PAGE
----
There are still very few local counsellors experienced in violence-against-women issues in Kosovo and none with professional qualifications in rape counselling. Services provided by such institutions as the Center for Protection of Women and Children and the Women's Wellness Centre are not accessible to many women as they exist in a limited number of locations. A recent decision to cut public sector health workers, including ‘social nurses’ being trained under a UNICEF project, will have a severe negative impact as these women provided counselling, support and effective intervention in countless cases of domestic violence, incest, date rape and potential violence against children and newborns.

Only two departments in the new administrative structure fostered by UNMIK have women co-heads. International organisations continue to exclude women. Local women complain that UNMIK and other international agencies are reluctant to ‘hear the truth’ and quick to label them as harridans if they openly complain during meetings. Despite having indicated in advance a desire to meet local women’s organisations, no meetings were arranged for a Security Council delegation which visited Kosovo in May 2001. Only at the very last minute, with less than 48 hours notice, were selected local women invited. Despite constantly declaring a commitment to work towards a tolerant, secure multi-ethnic society in Kosovo, UNMIK has not recognised that often the strongest and most experienced partners best equipped to achieve this vision are local women activists.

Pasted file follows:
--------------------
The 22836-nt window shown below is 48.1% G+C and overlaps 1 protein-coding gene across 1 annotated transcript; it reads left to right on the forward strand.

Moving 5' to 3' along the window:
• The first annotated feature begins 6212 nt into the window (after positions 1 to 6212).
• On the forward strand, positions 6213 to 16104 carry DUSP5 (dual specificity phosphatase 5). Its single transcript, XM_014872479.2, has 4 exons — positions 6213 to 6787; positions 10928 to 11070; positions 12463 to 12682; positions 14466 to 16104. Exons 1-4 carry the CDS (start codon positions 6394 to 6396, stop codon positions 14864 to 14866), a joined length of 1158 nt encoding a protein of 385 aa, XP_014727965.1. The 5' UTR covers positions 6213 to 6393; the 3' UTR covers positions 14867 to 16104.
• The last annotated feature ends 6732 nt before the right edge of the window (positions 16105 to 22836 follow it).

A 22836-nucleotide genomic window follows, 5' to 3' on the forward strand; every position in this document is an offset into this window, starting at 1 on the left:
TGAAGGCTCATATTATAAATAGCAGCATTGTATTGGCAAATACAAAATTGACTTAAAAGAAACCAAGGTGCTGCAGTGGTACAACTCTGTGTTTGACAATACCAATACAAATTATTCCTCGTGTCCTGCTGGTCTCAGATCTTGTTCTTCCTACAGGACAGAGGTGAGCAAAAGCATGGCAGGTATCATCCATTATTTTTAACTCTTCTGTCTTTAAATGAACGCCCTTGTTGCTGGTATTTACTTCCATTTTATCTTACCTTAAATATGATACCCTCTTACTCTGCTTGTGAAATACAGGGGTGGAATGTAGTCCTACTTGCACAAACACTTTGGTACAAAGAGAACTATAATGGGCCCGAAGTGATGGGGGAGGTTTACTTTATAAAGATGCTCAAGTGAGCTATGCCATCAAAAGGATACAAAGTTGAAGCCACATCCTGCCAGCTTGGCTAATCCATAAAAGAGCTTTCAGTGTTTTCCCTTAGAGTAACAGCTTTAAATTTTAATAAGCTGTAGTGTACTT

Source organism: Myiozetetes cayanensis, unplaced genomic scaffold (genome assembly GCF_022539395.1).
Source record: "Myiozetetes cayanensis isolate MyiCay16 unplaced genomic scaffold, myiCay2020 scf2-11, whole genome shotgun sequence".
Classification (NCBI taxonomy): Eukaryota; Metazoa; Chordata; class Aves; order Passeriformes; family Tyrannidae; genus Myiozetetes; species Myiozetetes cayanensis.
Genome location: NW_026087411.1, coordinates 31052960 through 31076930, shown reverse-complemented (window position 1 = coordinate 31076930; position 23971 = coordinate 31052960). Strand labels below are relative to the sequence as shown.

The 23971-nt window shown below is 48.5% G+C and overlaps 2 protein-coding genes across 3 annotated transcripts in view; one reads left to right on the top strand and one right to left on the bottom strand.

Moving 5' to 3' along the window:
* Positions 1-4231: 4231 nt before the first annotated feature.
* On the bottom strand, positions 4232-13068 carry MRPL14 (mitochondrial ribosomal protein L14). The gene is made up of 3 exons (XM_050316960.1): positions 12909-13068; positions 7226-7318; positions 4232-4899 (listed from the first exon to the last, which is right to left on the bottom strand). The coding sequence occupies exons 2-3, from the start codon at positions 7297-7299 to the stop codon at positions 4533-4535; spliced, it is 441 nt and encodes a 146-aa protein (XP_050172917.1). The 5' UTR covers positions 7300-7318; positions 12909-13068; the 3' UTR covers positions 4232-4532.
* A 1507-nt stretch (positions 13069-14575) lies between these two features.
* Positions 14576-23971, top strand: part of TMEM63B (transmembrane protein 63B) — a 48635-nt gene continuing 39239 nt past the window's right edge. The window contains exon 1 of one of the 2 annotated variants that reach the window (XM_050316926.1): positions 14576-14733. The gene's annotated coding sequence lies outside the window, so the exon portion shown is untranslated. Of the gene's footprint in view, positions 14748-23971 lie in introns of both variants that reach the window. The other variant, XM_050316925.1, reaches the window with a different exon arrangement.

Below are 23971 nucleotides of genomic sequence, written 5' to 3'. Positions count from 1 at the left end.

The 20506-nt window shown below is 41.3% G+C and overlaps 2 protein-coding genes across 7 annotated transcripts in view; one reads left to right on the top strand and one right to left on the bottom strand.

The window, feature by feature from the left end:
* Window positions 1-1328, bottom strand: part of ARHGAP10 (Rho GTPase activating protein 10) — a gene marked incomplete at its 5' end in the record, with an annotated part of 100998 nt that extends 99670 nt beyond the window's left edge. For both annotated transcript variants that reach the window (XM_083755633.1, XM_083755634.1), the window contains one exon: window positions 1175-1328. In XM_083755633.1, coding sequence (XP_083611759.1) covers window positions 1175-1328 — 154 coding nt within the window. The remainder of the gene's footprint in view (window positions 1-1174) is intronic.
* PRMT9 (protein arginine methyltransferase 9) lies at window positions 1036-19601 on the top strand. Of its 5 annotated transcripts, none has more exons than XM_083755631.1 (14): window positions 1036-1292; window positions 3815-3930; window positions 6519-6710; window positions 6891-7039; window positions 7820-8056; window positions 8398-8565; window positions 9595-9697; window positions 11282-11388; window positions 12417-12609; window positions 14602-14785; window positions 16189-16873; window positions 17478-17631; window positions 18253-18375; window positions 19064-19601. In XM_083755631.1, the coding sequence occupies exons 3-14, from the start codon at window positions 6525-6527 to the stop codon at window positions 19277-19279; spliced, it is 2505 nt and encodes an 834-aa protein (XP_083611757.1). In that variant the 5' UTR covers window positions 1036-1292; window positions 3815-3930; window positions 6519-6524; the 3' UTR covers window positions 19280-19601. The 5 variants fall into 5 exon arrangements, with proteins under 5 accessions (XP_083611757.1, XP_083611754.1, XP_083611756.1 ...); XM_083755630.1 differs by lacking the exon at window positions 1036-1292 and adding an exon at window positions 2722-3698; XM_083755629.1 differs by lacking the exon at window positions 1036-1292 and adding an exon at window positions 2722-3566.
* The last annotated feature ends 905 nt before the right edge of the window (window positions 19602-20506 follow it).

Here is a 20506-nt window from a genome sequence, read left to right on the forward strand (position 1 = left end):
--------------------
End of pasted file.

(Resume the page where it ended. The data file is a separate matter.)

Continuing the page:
Other UN agencies have a better record of working with local women. UNIFEM has set up fora through which local women and international actors can exchange views and experiences. It has gained the trust of local women, produced influential research reports(1) and provided leadership training for women in local government. UNHCR has emphasised women’s needs through its Kosovo Women’s Initiative, funded by the US government. Implemented largely by international NGOs, KWI has slowly evolved ways of valuing local women's interaction and heeding their opinions. Unfortunately, KWI funding is running out and may not be renewed. UNHCR plans an evaluation of the KWI in late 2001.

The progress of UNMIK in promoting women's equality has been limited because of the way that the mission was planned and initial budgets drawn up. While particular departments and individual staff members have tried to move UNMIK to address gender issues, they have generally been unable to overcome the constraint that resources were not allocated at the start and that plans simply did not include women. The key lesson from Kosovo is that gender has to be included in the plans and in the budgets at the very outset of any post-conflict reconstruction programme.


Rachel Wareham is a freelance consultant. Email: Diana Quick is Director of Communications at the Women’s Commission for Refugee Women and Children: . Email:

See Getting it right? by Kvinna til Kvinna, a Swedish funding organisation supporting women’s groups. Downloadable at:


  1. No Safe Place, an assessment on violence against women, and Women at Work, an assessment on women and the economy, UNIFEM, April 2000, are available in English but neither have yet been published in Albanian or Serbian due to budgetary constraints.